Conditional deletion of PTEN in peripheral T cells augments TCR-mediated activation but does not abrogate CD28 dependency or prevent anergy induction.
Specimen partView Samples
T cell anergy is one of the mechanisms contributing to peripheral tolerance, particularly in the context of progressively growing tumors and in tolerogenic treatments promoting allograft acceptance. We recently reported that early growth response gene 2 (Egr2) is a critical transcription factor for the induction of anergy in vitro and in vivo, which was identified based on its ability to regulate the expression of inhibitory signaling molecules diacylglycerol kinase (DGK)-a and -z. We reasoned that other transcriptional targets of Egr2 might encode additional factors important for T cell anergy and immune regulation. Thus, we conducted two sets of genome-wide screens: gene expression profiling of wild type versus Egr2-deleted T cells treated under anergizing conditions, and a ChIP-Seq analysis to identify genes that bind Egr2 in anergic cells. Merging of these data sets revealed 49 targets that are directly regulated by Egr2. Among these are inhibitory signaling molecules previously reported to contribute to T cell anergy, but unexpectedly, also cell surface molecules and secreted factors, including lymphocyte-activation gene 3 (Lag3), Class-I-MHC-restricted T cell associated molecule (Crtam), Semaphorin 7A (Sema7A), and chemokine CCL1. These observations suggest that anergic T cells might not simply be functionally inert, and may have additional functional properties oriented towards other cellular components of the immune system.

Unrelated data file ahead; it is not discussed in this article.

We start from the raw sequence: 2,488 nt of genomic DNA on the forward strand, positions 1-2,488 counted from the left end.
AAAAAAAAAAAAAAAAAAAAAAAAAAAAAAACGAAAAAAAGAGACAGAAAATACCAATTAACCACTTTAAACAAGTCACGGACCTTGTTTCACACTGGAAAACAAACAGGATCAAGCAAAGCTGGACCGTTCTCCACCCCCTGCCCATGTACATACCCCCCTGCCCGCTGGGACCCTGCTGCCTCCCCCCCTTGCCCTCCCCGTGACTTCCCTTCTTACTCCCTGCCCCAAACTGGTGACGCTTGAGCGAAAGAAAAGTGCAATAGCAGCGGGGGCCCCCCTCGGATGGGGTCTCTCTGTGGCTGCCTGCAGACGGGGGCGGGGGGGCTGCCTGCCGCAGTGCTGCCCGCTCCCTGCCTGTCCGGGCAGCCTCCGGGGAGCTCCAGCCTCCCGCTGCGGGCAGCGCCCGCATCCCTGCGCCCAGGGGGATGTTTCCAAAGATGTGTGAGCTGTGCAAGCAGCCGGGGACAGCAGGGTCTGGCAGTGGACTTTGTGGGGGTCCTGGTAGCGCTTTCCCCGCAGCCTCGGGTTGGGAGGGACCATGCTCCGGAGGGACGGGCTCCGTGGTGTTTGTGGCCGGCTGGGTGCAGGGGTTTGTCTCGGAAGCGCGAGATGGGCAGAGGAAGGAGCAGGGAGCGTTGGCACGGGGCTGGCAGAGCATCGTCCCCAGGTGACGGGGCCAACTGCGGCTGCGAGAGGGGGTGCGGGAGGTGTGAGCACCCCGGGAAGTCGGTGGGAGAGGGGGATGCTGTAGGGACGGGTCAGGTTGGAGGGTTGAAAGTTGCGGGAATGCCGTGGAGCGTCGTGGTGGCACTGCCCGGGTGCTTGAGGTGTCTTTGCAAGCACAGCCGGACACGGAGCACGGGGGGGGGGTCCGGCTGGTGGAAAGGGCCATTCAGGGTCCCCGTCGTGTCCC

Egr2-dependent gene expression profiling and ChIP-Seq reveal novel biologic targets in T cell anergy.
Specimen part, TreatmentView Samples